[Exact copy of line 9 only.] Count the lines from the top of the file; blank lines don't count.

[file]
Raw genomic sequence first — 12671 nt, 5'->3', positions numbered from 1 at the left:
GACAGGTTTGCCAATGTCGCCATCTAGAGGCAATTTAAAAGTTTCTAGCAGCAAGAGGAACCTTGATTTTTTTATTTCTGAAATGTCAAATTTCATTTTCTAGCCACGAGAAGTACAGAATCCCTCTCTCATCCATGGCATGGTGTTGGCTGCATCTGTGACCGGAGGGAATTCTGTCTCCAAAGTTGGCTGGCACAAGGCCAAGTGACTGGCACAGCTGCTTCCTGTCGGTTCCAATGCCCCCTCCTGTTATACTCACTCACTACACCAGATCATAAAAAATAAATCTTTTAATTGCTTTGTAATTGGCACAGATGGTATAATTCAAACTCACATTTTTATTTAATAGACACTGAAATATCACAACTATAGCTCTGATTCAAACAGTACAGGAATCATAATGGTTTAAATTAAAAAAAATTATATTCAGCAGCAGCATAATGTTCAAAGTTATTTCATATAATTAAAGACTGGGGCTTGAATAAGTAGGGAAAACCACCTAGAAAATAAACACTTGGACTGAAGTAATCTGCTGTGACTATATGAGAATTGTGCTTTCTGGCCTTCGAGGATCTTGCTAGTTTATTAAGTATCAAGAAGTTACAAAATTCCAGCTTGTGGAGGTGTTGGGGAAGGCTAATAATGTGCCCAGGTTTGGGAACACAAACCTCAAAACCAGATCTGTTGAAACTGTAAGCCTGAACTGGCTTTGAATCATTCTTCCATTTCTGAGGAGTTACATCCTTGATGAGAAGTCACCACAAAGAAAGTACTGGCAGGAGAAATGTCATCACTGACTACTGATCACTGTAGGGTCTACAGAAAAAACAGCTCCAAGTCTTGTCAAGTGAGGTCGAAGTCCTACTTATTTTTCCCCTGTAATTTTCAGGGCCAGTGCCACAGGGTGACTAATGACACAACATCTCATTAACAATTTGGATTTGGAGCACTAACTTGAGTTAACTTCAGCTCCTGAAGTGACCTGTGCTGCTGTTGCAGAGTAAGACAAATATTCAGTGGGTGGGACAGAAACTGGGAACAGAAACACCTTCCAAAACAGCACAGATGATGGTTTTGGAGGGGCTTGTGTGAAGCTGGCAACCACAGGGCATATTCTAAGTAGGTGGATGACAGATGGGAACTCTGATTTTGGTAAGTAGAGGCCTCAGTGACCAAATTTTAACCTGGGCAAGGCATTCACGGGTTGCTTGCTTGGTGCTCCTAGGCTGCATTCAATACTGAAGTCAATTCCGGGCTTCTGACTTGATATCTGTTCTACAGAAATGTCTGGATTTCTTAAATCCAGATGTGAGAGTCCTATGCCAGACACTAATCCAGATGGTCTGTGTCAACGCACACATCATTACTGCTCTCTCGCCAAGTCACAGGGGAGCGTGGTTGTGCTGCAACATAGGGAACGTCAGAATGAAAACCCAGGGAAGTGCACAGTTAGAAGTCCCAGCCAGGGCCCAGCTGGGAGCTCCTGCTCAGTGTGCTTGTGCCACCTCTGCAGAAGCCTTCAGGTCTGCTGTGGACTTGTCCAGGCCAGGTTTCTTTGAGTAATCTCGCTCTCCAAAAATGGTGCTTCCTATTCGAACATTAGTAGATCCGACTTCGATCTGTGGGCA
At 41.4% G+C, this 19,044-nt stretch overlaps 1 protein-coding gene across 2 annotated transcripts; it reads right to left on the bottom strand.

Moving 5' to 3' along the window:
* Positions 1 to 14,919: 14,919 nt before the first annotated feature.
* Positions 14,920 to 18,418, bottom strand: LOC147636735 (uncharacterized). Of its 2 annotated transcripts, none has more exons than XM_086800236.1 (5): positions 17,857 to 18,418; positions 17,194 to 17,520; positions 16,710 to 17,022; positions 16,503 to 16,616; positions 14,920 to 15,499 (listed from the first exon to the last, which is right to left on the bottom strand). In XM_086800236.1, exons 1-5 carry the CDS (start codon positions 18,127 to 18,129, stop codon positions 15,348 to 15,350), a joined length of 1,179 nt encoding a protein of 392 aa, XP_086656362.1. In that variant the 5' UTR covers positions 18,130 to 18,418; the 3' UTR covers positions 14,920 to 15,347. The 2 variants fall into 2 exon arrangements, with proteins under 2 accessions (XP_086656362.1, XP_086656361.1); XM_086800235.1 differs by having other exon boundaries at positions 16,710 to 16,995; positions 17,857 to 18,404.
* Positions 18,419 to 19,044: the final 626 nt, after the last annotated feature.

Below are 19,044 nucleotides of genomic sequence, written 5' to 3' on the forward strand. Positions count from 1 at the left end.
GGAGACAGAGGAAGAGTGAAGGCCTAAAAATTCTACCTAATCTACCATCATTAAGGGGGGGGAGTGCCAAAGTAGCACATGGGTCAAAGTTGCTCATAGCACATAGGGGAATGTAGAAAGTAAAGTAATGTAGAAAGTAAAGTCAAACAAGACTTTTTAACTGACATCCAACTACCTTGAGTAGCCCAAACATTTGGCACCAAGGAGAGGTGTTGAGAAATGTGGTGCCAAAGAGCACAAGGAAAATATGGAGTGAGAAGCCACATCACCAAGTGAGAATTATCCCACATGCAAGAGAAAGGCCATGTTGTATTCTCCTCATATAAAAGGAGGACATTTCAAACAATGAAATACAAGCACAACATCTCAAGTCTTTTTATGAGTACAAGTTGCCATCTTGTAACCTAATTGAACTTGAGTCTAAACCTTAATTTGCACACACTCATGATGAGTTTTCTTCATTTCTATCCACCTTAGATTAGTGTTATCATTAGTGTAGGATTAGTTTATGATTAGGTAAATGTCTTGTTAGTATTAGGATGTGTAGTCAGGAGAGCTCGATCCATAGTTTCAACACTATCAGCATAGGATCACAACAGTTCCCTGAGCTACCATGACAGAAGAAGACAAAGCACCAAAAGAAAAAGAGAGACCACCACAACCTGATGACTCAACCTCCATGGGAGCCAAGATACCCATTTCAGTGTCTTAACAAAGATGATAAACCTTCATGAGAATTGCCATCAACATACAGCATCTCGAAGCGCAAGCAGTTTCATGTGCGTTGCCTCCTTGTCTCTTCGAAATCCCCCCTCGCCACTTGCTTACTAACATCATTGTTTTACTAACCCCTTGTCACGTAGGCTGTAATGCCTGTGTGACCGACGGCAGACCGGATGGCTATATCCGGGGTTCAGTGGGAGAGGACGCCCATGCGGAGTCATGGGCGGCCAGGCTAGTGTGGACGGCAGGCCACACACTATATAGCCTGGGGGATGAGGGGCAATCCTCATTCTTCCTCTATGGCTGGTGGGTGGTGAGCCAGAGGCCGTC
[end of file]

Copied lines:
GGAGACAGAGGAAGAGTGAAGGCCTAAAAATTCTACCTAATCTACCATCATTAAGGGGGGGGAGTGCCAAAGTAGCACATGGGTCAAAGTTGCTCATAGCACATAGGGGAATGTAGAAAGTAAAGTAATGTAGAAAGTAAAGTCAAACAAGACTTTTTAACTGACATCCAACTACCTTGAGTAGCCCAAACATTTGGCACCAAGGAGAGGTGTTGAGAAATGTGGTGCCAAAGAGCACAAGGAAAATATGGAGTGAGAAGCCACATCACCAAGTGAGAATTATCCCACATGCAAGAGAAAGGCCATGTTGTATTCTCCTCATATAAAAGGAGGACATTTCAAACAATGAAATACAAGCACAACATCTCAAGTCTTTTTATGAGTACAAGTTGCCATCTTGTAACCTAATTGAACTTGAGTCTAAACCTTAATTTGCACACACTCATGATGAGTTTTCTTCATTTCTATCCACCTTAGATTAGTGTTATCATTAGTGTAGGATTAGTTTATGATTAGGTAAATGTCTTGTTAGTATTAGGATGTGTAGTCAGGAGAGCTCGATCCATAGTTTCAACACTATCAGCATAGGATCACAACAGTTCCCTGAGCTACCATGACAGAAGAAGACAAAGCACCAAAAGAAAAAGAGAGACCACCACAACCTGATGACTCAACCTCCATGGGAGCCAAGATACCCATTTCAGTGTCTTAACAAAGATGATAAACCTTCATGAGAATTGCCATCAACATACAGCATCTCGAAGCGCAAGCAGTTTCATGTGCGTTGCCTCCTTGTCTCTTCGAAATCCCCCCTCGCCACTTGCTTACTAACATCATTGTTTTACTAACCCCTTGTCACGTAGGCTGTAATGCCTGTGTGACCGACGGCAGACCGGATGGCTATATCCGGGGTTCAGTGGGAGAGGACGCCCATGCGGAGTCATGGGCGGCCAGGCTAGTGTGGACGGCAGGCCACACACTATATAGCCTGGGGGATGAGGGGCAATCCTCATTCTTCCTCTATGGCTGGTGGGTGGTGAGCCAGAGGCCGTC